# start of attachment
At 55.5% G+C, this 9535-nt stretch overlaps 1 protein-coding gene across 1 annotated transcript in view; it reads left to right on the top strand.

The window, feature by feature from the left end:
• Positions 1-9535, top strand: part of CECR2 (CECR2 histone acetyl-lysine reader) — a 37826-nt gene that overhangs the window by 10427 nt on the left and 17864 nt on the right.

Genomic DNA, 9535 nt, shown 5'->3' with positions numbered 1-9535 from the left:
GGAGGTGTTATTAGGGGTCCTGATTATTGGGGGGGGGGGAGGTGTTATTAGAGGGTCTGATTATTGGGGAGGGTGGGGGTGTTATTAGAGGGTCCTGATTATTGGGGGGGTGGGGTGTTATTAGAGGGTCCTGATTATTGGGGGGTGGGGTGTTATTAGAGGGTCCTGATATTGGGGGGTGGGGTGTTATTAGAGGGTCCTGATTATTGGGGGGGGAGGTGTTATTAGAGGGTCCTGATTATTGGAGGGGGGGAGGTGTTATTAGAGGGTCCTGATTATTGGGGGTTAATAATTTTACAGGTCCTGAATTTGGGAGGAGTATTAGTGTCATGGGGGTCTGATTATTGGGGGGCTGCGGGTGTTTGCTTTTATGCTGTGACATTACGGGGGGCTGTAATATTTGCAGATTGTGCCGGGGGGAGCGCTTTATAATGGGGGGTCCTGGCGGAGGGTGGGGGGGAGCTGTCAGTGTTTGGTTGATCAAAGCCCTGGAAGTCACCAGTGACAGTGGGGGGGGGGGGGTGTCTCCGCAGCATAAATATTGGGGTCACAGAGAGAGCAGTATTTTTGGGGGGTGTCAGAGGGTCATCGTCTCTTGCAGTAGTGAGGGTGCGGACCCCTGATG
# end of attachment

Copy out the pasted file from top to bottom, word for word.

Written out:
At 55.5% G+C, this 9535-nt stretch overlaps 1 protein-coding gene across 1 annotated transcript in view; it reads left to right on the top strand.

The window, feature by feature from the left end:
• Positions 1-9535, top strand: part of CECR2 (CECR2 histone acetyl-lysine reader) — a 37826-nt gene that overhangs the window by 10427 nt on the left and 17864 nt on the right.

Genomic DNA, 9535 nt, shown 5'->3' with positions numbered 1-9535 from the left:
GGAGGTGTTATTAGGGGTCCTGATTATTGGGGGGGGGGGAGGTGTTATTAGAGGGTCTGATTATTGGGGAGGGTGGGGGTGTTATTAGAGGGTCCTGATTATTGGGGGGGTGGGGTGTTATTAGAGGGTCCTGATTATTGGGGGGTGGGGTGTTATTAGAGGGTCCTGATATTGGGGGGTGGGGTGTTATTAGAGGGTCCTGATTATTGGGGGGGGAGGTGTTATTAGAGGGTCCTGATTATTGGAGGGGGGGAGGTGTTATTAGAGGGTCCTGATTATTGGGGGTTAATAATTTTACAGGTCCTGAATTTGGGAGGAGTATTAGTGTCATGGGGGTCTGATTATTGGGGGGCTGCGGGTGTTTGCTTTTATGCTGTGACATTACGGGGGGCTGTAATATTTGCAGATTGTGCCGGGGGGAGCGCTTTATAATGGGGGGTCCTGGCGGAGGGTGGGGGGGAGCTGTCAGTGTTTGGTTGATCAAAGCCCTGGAAGTCACCAGTGACAGTGGGGGGGGGGGGGTGTCTCCGCAGCATAAATATTGGGGTCACAGAGAGAGCAGTATTTTTGGGGGGTGTCAGAGGGTCATCGTCTCTTGCAGTAGTGAGGGTGCGGACCCCTGATG